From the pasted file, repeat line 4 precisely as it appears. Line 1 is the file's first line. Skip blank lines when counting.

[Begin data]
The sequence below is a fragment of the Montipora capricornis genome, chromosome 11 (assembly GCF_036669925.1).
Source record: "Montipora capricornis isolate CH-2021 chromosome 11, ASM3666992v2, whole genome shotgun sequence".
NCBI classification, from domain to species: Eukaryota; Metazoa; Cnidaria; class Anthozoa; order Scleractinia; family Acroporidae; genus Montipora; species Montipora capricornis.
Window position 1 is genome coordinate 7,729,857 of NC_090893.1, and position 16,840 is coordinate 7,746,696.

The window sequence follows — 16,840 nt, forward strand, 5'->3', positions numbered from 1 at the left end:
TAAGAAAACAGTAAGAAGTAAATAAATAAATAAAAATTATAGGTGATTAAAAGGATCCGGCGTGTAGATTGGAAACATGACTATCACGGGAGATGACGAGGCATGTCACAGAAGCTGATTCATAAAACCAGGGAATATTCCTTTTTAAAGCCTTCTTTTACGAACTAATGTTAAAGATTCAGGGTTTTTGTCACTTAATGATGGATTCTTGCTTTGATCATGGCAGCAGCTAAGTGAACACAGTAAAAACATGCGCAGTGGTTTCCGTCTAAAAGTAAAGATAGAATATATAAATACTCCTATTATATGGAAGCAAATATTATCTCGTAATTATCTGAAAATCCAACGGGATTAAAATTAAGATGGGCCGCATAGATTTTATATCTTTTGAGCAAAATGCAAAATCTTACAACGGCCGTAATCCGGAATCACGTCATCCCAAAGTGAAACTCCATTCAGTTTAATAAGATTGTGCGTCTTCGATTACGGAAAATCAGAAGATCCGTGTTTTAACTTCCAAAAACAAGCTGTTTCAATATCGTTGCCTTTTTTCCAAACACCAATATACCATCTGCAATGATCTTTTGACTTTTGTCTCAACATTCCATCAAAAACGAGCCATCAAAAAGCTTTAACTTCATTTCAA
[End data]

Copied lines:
Window position 1 is genome coordinate 7,729,857 of NC_090893.1, and position 16,840 is coordinate 7,746,696.